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What results have you had with an Epson 3200? I am considering purchasing one to scan my 4X5 images and make prints no larger than 11"X14". Leland
I like mine. It isn't a replacement for a film scanner, but for smaller prints it is fine. I make 13x19's (12x15) with scans from 4x5 HP5+. When I need to go bigger, I proof with the 3200 and then rent an Imacon 848. Unlike a lot of other people, I really like the Epson software.
I have been using my 3200 for about 6 months. It is very easy to use and the results are rather remarkable, especially when the low cost of the scanner is taken into account. It is a great way to make smaller prints. And it is an inexpensive way to proof your prints. If you like the results from the 3200, then go and pay for a good scan.
I've used both the Epson 3200 and the previous version the Epson 2450. I've posted some examples of what can be done with the 2450 at math.northwestern.edu/~len/photos/pages/e2450.html. That includes one 4 x 5 example. The 3200 is at best about 10 percent better in resolving fine detail.
You should be able to enlarge 3200 scans 5 times with little trouble, even if people get relatively close. You should be able to produce even larger prints if people keep a normal viewing distance from the print (usually taken to be the diagonal of the print). I make 13 x 17 prints from 4 x 5 negatives; that is as large as I can with my Epson 1280. At that size color prints are indistinguishable from conventional color prints. B/w prints depend more on the printer, but if you use one of the special ink systems, you should be able to do quite well there too. I'm sure I could also make high quality 16 x 20 prints. 24 x 30 and larger prints made from digital images scanned with an Imacon or drum scanner will definitely look better when viewed close up.
I've just recently started using a 3200 combined with Silverfast Ai, and it is amazing for 4x5, not so much for medium format. I've printed sections of 4x5 scans that would equate to 16x20 and 20x24 at 300dpi, with dazzling results (I don't yet own a wide-format printer). If all you're doing is 4x5, buy one. Also, there's a $100 rebate if you buy before 12/31/03, and amazon.com currently has them for $359.99. It's hard to beat for $260.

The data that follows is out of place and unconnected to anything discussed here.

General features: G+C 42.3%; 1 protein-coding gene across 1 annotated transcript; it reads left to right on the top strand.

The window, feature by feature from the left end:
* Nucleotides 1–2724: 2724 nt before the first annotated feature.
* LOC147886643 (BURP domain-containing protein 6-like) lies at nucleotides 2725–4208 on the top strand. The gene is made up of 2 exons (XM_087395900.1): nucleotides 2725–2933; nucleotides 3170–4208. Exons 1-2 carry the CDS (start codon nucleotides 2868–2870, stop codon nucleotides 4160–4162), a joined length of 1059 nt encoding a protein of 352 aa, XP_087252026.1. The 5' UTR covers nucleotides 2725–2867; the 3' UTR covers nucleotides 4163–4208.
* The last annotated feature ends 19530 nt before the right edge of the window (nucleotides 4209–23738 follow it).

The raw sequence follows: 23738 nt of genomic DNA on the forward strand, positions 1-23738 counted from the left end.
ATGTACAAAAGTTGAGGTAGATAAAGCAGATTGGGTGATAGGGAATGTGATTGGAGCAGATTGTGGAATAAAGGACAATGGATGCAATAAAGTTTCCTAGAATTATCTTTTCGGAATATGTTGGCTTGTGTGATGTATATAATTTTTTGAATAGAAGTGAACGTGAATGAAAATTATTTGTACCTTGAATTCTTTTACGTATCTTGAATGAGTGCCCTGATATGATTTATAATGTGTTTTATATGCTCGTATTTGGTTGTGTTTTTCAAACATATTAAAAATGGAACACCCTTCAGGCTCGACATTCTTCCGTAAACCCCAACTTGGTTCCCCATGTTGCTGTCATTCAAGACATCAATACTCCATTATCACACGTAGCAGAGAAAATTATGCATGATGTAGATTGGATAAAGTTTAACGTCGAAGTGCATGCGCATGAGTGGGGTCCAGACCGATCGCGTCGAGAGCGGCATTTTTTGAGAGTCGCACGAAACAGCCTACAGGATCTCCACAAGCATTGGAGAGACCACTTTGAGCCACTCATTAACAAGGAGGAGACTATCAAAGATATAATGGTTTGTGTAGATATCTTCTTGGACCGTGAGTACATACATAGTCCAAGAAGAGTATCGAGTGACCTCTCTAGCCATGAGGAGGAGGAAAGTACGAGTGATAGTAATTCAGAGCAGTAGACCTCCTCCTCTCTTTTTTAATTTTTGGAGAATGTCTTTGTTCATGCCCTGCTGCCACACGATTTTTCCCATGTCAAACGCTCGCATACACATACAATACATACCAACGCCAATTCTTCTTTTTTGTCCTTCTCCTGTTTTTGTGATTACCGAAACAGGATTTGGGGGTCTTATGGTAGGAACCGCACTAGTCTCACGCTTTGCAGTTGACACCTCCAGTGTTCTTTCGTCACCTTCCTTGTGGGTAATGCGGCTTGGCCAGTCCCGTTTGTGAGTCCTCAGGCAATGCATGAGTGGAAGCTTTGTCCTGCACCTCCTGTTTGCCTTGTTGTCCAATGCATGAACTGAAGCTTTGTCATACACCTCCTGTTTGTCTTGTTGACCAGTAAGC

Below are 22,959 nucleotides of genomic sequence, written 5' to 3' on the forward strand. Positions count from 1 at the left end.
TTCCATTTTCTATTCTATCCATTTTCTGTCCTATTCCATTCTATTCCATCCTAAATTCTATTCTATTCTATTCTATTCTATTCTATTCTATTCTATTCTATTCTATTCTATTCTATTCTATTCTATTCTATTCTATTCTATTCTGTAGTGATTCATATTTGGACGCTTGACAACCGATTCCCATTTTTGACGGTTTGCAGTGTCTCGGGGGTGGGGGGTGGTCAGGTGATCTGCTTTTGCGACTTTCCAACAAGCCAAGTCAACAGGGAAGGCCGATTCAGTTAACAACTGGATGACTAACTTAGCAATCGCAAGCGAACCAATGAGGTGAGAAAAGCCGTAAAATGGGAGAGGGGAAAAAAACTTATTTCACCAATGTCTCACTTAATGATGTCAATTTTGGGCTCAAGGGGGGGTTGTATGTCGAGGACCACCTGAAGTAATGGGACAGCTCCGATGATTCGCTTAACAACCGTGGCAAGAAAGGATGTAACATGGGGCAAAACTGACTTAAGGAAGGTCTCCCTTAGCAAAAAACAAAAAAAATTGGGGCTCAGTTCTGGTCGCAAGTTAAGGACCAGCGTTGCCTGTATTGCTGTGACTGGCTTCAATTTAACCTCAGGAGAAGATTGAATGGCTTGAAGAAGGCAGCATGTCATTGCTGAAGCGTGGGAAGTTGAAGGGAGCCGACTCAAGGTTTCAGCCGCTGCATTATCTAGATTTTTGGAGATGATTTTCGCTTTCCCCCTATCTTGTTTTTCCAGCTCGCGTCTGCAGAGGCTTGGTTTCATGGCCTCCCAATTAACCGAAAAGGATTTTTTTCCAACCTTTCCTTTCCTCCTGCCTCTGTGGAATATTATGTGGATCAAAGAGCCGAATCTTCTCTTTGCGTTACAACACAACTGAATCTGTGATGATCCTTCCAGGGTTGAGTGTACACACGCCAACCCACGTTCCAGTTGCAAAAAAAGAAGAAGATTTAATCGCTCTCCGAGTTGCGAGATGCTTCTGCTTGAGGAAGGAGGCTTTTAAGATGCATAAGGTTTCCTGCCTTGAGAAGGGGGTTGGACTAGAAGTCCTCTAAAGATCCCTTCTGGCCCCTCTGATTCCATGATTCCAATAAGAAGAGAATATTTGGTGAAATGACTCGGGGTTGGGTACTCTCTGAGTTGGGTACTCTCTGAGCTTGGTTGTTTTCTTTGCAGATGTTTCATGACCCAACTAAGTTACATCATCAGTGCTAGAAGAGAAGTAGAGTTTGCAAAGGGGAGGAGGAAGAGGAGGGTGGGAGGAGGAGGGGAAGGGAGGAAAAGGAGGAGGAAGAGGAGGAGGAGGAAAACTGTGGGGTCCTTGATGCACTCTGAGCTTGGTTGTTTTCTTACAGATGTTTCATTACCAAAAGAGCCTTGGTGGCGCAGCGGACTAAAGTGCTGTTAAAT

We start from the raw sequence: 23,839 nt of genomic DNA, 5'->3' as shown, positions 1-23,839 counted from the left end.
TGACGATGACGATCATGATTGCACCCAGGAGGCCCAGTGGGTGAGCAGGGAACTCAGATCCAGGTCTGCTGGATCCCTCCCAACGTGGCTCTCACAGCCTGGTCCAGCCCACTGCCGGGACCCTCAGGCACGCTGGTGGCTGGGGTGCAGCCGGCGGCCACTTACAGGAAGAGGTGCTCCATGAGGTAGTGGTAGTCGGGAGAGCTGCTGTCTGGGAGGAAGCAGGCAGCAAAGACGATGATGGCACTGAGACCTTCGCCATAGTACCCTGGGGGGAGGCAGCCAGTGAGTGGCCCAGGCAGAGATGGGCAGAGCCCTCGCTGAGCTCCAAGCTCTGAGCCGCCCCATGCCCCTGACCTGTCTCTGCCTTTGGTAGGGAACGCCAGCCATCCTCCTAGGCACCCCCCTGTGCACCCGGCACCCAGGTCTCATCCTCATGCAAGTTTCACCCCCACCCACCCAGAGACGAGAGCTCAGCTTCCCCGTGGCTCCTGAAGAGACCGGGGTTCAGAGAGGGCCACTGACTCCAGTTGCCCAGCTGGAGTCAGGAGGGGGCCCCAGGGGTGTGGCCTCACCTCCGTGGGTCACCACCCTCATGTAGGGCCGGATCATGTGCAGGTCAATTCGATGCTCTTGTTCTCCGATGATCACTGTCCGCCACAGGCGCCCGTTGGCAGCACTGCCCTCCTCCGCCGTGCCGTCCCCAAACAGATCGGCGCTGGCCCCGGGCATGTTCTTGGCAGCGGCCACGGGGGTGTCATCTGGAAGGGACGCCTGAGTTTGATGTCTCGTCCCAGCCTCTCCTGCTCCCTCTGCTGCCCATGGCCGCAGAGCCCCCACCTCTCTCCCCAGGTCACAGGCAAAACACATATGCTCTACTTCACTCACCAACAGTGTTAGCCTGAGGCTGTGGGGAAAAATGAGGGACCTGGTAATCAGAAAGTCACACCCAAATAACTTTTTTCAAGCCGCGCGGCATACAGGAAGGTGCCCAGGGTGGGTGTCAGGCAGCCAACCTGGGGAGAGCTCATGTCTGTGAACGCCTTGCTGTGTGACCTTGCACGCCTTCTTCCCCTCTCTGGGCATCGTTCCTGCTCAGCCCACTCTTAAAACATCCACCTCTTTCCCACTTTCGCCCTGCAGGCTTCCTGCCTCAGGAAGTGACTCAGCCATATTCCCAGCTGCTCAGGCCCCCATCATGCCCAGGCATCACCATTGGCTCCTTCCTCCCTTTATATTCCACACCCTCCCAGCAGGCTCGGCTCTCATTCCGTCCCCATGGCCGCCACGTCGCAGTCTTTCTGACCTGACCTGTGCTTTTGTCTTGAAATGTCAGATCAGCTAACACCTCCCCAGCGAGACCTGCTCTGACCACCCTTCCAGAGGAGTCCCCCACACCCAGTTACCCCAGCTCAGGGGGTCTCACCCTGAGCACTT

There's a large number of threads at photo.net on the 3200 and it's predecessor, the 2450. Check out the following:
Check out the following recent thread on this site for comments regarding whether or not the get the pro versus the non-pro version of the 3200:
Also take a look at in the digital category of this site.
David E. Rose
Be aware that the replacement for the 3200 has already been announced and that it will up the resolution and quality once again. You may want to wait for the new model.
David is right. If absolute low price is not a priority, I think the 4870 will be worth it because of the Ice dust removing technology. I have ice on the Nikon LS 4000 and I found it to work very well. The 4870 is already available in Japan in New Zealand.
Note that the ICE stuff only works for color films, as far as I know.
So if you are going to be scanning a lot of dusty black and white, ICE won't help you.
Even you intend to buy the 3200, it might be in your interest to wait until the new version comes out and the price for the 3200 bottoms out. I just bought an old Powerlook II to scan my 8x10 negatives, for $20. I had to buy a Scsi card and cable for another $10, and download a driver, but I think it's worth it.
Jay: The 3200 did not turn out to be the quantum jump from the 2450 that the marketing hyped resolution numbers promised, so it may be naive to think the 4800 will be better, -no matter how much pre-conditioned salivating goes on from those easily tantalized by hype. The LF flatbed scanner market really needs a quantum jump and if it comes, my guess is that it will be in a different form that the conventional flat bed. The Microtek i900 could be that, who knows? At least it offers glassless transparency scanning and 'promises' higher Dmax (4.2) than current or announced scanners. Whether that is true it remains to be seen. I'd wait until the cards are up before deciding. You can see the Microtek at http://www.microtekusa.com/images/i900.pdf
Thanks, Julio. The chances that I'll be in the market for another scanner anytime soon are infintessimal, but I'm curious about the Microtek anyway. Jay
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